Cinema Monolith

Reviews of movies from my giant DVD tower, and more.

Premium Rush

Premium Rush - posterCinema Monolith: 3/10
IMDb: 6.5/10
Radio Times Guide to Films: *** out of 5

Released on August 24, 2012
Rated PG-13
91 minutes

Directed by David Koepp

Written by David Koepp and John Kamps

Cast: Joseph Gordon-Levitt, Michael Shannon, Dania Ramirez, Wolé Parks, Aasif Mandvi, Jamie Chung, Ashley Austin Morris, Christopher Place, Brian Koppelman, Wai Ching Ho, Henry O, Lauren Ashley Carter

As many of you know, a bicycle has been my primary means of transportation for several years now, and for the past three decades I’ve been using one for exercise, getting to work, and riding around just for the fun of it. And with all that bike-riding experience, I can tell you that after watching Premium Rush, I’m convinced I’ll never be as cool and sophisticated as the cyclists portrayed in the film. And like cyclists in other biking movies, such as Quicksilver and American Flyers, perhaps that kind of cool isn’t such a good thing.

Joseph Gordon-Levitt plays Wilee, a bike messenger for a New York City delivery service, who picks up an envelope from a college student to be delivered to a location in Chinatown. However, before he can leave the university campus, he’s stopped by a man named Monday (Michael Shannon) claiming to be campus security, who demands the envelope be given to him. Wilee says no and takes off, with Monday in hot pursuit; the man is actually a gambling-addicted police detective who needs the contents of the envelope to pay off a large gambling debt owed to a loan shark.

And that’s about the gist of it: Monday spends the entire film chasing Wilee in and around downtown New York, car versus bike, with Wilee racing along city streets and sidewalks doing everything he can to outwit, outmaneuver, and outrun him. In the meantime, Wilee’s being hassled by bike police, a bothersome co-worker, and a snotty ex-girlfriend, and is frustrated by all those cars and pedestrians that keep getting in his way and hampering his lifestyle. And that’s what irked me about the whole thing: these arrogant bike messengers thought they owned the world, but to me they were nothing but a bunch of reckless nitwits with a complete disregard for everything and everyone around them.

I will say that, thankfully, I wasn’t irritated by Gordon-Levitt, who I like in most everything he does, and here played a pretty decent guy, and I thought Shannon did a great job at playing an overbearing jerk, who at least had a good reason to be one, and whose character could be cut a modicum of slack. I can’t say as much for everyone else in the film, however. These messengers and their devil-may-care attitudes had me not only despising them, but also wondering: do they really ride non-stop, sans brakes, through crowded city streets and walkways, and expect to be treated as if every paved surface was theirs and theirs alone? Do they seriously use their heavy chain locks to smash the side mirrors of vehicles that have the audacity to be in their way?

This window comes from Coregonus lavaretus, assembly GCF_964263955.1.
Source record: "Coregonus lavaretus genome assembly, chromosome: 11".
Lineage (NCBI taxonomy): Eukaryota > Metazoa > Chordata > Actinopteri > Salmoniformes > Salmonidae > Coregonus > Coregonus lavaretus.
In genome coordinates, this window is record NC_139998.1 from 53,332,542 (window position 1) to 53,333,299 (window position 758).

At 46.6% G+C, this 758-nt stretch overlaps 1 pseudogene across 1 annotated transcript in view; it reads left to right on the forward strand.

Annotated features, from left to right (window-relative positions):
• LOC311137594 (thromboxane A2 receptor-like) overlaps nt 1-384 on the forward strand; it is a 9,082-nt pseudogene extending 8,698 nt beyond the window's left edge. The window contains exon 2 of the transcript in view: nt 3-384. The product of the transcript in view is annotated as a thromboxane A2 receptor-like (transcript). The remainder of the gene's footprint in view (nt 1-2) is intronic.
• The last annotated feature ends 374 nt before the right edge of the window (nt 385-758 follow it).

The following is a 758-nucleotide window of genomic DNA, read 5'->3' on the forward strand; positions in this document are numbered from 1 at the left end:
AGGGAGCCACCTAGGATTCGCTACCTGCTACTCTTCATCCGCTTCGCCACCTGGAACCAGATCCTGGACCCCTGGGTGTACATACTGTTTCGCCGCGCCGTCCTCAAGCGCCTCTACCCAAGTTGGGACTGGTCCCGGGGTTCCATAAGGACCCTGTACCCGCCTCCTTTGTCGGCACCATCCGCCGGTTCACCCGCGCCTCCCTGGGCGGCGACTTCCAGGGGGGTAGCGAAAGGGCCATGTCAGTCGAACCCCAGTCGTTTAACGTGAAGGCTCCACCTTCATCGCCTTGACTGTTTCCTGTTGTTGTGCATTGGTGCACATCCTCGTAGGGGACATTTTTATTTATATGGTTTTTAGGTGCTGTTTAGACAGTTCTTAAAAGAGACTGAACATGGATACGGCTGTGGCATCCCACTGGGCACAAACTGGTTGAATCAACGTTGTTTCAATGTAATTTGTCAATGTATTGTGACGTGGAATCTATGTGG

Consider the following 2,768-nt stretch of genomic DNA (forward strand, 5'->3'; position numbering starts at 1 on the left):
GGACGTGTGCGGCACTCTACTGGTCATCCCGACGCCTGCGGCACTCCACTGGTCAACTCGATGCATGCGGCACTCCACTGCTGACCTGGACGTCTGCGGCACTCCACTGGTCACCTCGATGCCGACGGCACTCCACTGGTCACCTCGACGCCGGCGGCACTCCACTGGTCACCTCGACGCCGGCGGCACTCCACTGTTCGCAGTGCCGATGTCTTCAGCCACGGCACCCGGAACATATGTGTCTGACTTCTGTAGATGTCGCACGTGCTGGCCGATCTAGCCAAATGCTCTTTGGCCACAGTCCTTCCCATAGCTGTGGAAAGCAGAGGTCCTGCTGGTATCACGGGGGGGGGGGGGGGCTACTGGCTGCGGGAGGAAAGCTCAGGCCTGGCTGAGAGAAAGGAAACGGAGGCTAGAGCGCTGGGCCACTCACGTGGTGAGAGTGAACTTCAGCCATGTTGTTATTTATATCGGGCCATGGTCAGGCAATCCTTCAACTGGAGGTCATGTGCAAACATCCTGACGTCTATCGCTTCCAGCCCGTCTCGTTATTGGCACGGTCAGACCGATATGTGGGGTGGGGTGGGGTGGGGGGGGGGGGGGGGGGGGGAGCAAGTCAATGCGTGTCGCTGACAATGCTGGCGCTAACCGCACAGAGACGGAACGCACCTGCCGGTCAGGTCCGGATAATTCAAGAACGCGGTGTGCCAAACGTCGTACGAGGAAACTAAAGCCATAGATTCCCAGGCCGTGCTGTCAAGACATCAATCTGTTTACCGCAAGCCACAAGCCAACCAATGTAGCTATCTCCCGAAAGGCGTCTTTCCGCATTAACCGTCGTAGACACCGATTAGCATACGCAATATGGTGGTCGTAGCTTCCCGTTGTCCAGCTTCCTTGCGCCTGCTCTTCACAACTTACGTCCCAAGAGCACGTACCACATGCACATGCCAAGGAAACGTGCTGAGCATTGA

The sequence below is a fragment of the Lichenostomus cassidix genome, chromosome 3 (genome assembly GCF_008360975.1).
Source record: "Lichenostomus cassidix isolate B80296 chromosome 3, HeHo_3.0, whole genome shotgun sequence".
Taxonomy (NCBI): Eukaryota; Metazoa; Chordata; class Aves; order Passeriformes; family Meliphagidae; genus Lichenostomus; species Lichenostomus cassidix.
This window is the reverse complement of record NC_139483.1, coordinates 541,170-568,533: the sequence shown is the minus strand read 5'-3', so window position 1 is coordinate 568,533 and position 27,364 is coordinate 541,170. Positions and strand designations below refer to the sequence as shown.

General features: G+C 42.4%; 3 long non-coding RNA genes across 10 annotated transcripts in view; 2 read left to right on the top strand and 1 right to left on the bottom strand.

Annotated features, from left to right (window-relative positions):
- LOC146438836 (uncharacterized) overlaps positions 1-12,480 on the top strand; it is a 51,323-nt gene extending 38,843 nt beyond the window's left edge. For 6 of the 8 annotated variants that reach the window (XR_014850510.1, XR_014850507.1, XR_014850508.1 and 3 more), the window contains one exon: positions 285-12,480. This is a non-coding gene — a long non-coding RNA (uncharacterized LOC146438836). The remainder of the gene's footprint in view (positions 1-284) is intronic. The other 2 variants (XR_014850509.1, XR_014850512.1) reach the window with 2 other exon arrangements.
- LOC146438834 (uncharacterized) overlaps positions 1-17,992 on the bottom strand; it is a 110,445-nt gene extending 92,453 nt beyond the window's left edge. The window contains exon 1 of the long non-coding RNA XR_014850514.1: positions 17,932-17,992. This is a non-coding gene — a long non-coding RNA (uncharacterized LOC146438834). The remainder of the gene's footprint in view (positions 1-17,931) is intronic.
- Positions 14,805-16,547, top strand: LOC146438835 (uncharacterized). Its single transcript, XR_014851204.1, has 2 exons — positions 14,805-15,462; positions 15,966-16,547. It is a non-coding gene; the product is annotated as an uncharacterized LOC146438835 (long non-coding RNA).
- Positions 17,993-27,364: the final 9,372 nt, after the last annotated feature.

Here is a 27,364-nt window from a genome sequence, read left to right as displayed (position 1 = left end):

Obviously, I thought this was a very annoying movie, with annoying characters, annoying direction from David Koepp (enough with the flashy camera tricks already!), and an annoying story that wanted to be hip and trendy, but wasn’t. I guess if you’re a bike messenger, you might relate to it all, but otherwise I can only recommend this to fans of Gordon-Levitt, and warn everyone else to steer clear. In the context of this film, ‘premium rush’ meant urgent and very important; well, Premium Rush was neither. And I promise you this: if I’m ever in New York City, and you’re a messenger riding on a sidewalk and yelling at me to get out of your way, I’ll knock you on your goddamn ass.  (3/10)

Premium Rush

10 comments on “Premium Rush

  1. Dracula

    Three decades of riding is how many miles, bikes and tires?


    • Todd B

      I’m positive about one answer: a total of four bikes since 1988. As for miles, I don’t know how many I racked up between 1988 and 1995, but in ’95 I started riding my Cannondale, and through 2013 I’d put 30,300 miles on it. In 2013 I bought my current bike, the Trek FX, and since then I’ve put 22,000 miles on it. So, a grand total of over 52,000 miles ridden in 23 years. As for tires, I can only guess…maybe 2-4 new ones every year?


  2. geelw

    Oh, I didn’t like this at all, either. I did like the two leads as you did, but man, were the bike scenes obnoxious.


    • Todd B

      I’m glad I’m not the only one who felt this way…what a piece of crud! And ‘obnoxious’ is definitely the word to describe it all.


  3. Not on my radar. I guess I don’t know every title like I have my coworkers believing.


    • Todd B

      I can’t believe this is NOT part of your collection…but then again, you seem to have decent taste in films, so maybe I shouldn’t be surprised.

      Liked by 1 person

  4. Julie Dunning

    LOL I instantly saw you in the headline photo – on your way home from work! Will have to add this to my very long list – thanks!


    • Todd B

      Good lord, do NOT add this to your list! And yep, that’s me, but I’d be carrying a backpack instead of a satchel! Here’s another photo of me on my way home from work to enjoy:



      • Julie Dunning

        Very cute! And that pic reminded me that I’ve seen this and thought it was “okay” – not quite as negative as your rating but it’s nothing I’d see again.


      • Todd B

        Thanks for clarifying, and thank heavens you won’t be watching it again! You’d have more fun watching Robot Monster!


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